VILSECK, Germany — Addison Spence juggled three jobs before he joined the Army a year ago, working shifts as a drugstore manager and line cook during the week and a construction laborer on the weekends.
Now an infantryman bound for a nine-month tour in southern Afghanistan’s volatile Kandahar province, the 23-year-old from Ventura, Calif., has a narrower focus — along with a few anxieties.
“I’ll be excited, but worried at the same time,” Spence said in an interview before his unit deployed this week. “I mean, I’m not afraid to die, but at the same time, I am.”
At a time when the war has receded into the background for many Americans, it remains an everyday reality for servicemembers still making long deployments to Afghanistan.
Among them are soldiers such as Spence, who is making his first tour.
Aware they would likely end up in Afghanistan when they enlisted, many still signed up in search of jobs, education benefits and a chance to better themselves for families and children back home. Some now hope to make a career out of the service, while others expect to move on after deployment.
In recent interviews, soldiers from Troop L, 3rd Squadron — one of three line companies in the brigade-size 2nd Cavalry Regiment, which is deploying from the small Bavarian town of Vilseck — all said they were excited and anxious about the upcoming tour. They also wondered how they will perform under the pressure.
“I just don’t want to mess up,” said Pfc. Ricardo Ramirez, 21, of Puerto Rico. “It’s my first deployment. I just want to help as much as I can.”
By many indicators, the danger facing U.S. servicemembers in Afghanistan continues to ebb from a high mark several years ago. At least 90 Americans have been killed due to hostile action so far in 2013, compared with 310 in all of 2012 and 499 in 2010, according to iCasualties.org, which compiles casualty numbers from the war.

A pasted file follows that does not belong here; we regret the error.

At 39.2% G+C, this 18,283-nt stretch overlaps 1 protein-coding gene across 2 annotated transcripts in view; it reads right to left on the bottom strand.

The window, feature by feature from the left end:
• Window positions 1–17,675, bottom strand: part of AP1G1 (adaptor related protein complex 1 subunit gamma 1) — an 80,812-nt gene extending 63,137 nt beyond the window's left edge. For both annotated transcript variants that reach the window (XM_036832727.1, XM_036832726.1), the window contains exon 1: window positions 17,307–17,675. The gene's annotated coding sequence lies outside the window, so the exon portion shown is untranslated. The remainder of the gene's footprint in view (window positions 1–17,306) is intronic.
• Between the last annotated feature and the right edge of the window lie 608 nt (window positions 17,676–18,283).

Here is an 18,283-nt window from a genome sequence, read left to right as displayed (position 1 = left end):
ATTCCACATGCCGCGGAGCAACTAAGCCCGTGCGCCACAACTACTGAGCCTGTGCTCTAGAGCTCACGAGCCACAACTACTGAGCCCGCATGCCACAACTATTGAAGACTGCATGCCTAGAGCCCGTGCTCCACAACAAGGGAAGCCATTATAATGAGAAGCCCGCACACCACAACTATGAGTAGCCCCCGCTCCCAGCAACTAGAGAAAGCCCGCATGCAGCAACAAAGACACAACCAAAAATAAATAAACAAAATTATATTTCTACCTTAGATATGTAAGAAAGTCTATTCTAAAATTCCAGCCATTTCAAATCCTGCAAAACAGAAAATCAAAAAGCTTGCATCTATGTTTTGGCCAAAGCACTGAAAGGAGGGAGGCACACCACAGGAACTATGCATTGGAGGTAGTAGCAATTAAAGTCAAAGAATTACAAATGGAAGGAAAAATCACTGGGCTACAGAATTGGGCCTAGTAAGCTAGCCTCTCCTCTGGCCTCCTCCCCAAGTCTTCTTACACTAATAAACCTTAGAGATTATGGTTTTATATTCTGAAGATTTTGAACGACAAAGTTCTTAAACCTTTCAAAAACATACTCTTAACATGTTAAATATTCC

Fewer American troops are exposed to the enemy as Afghans now handle daily combat operations, a switch that occurred earlier this year. Meanwhile, Americans continue to move away from the smaller, remote outposts they occupied for years and into the larger forward operating bases as they prepare for the scheduled 2014 end to coalition combat operations.
But dangers persist. Roadside bombs and other improvised explosive devices continue to target American convoys traveling between bases. American military advisers work closely with local counterparts, leaving them vulnerable to attacks by rogue Afghan troops.
Third Squadron will base itself in Maiwand and Zhari districts, which remain unsettled areas of Kandahar province, the heartland of the Taliban movement. The day-to-day operations of Troop L, which was initially pegged as a quick-response force for the 2nd Cavalry area, remain unclear.
Ramirez, a machine-gunner, isn’t sure whether his unit will see action once on the ground.
“There’s been both signs,” he said. “It could be quiet, a down deployment, or it could be really bad. But from the news, all I’ve read about the place, it’s going to be a little bit hard.”